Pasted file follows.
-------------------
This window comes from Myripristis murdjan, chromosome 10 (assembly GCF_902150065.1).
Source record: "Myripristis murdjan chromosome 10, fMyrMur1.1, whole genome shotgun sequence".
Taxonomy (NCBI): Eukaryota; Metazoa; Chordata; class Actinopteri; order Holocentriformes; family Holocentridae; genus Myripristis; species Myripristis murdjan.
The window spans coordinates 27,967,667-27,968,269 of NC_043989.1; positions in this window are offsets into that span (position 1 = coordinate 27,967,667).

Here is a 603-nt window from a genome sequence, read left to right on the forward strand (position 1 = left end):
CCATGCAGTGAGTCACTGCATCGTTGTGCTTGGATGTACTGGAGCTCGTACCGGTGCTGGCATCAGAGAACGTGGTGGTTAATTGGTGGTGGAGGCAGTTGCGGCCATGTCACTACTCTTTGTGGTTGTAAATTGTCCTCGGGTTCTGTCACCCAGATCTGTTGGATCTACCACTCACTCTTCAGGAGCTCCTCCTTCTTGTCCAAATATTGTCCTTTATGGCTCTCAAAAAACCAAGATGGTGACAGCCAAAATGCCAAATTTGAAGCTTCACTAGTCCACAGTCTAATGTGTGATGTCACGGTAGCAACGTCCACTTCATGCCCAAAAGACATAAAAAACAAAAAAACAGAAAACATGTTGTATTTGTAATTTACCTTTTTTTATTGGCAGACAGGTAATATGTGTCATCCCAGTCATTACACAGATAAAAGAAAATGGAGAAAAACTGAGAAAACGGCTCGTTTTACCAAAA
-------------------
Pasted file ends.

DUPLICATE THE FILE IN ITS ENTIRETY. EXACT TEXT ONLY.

This window comes from Myripristis murdjan, chromosome 10 (assembly GCF_902150065.1).
Source record: "Myripristis murdjan chromosome 10, fMyrMur1.1, whole genome shotgun sequence".
Taxonomy (NCBI): Eukaryota; Metazoa; Chordata; class Actinopteri; order Holocentriformes; family Holocentridae; genus Myripristis; species Myripristis murdjan.
The window spans coordinates 27,967,667-27,968,269 of NC_043989.1; positions in this window are offsets into that span (position 1 = coordinate 27,967,667).

Here is a 603-nt window from a genome sequence, read left to right on the forward strand (position 1 = left end):
CCATGCAGTGAGTCACTGCATCGTTGTGCTTGGATGTACTGGAGCTCGTACCGGTGCTGGCATCAGAGAACGTGGTGGTTAATTGGTGGTGGAGGCAGTTGCGGCCATGTCACTACTCTTTGTGGTTGTAAATTGTCCTCGGGTTCTGTCACCCAGATCTGTTGGATCTACCACTCACTCTTCAGGAGCTCCTCCTTCTTGTCCAAATATTGTCCTTTATGGCTCTCAAAAAACCAAGATGGTGACAGCCAAAATGCCAAATTTGAAGCTTCACTAGTCCACAGTCTAATGTGTGATGTCACGGTAGCAACGTCCACTTCATGCCCAAAAGACATAAAAAACAAAAAAACAGAAAACATGTTGTATTTGTAATTTACCTTTTTTTATTGGCAGACAGGTAATATGTGTCATCCCAGTCATTACACAGATAAAAGAAAATGGAGAAAAACTGAGAAAACGGCTCGTTTTACCAAAA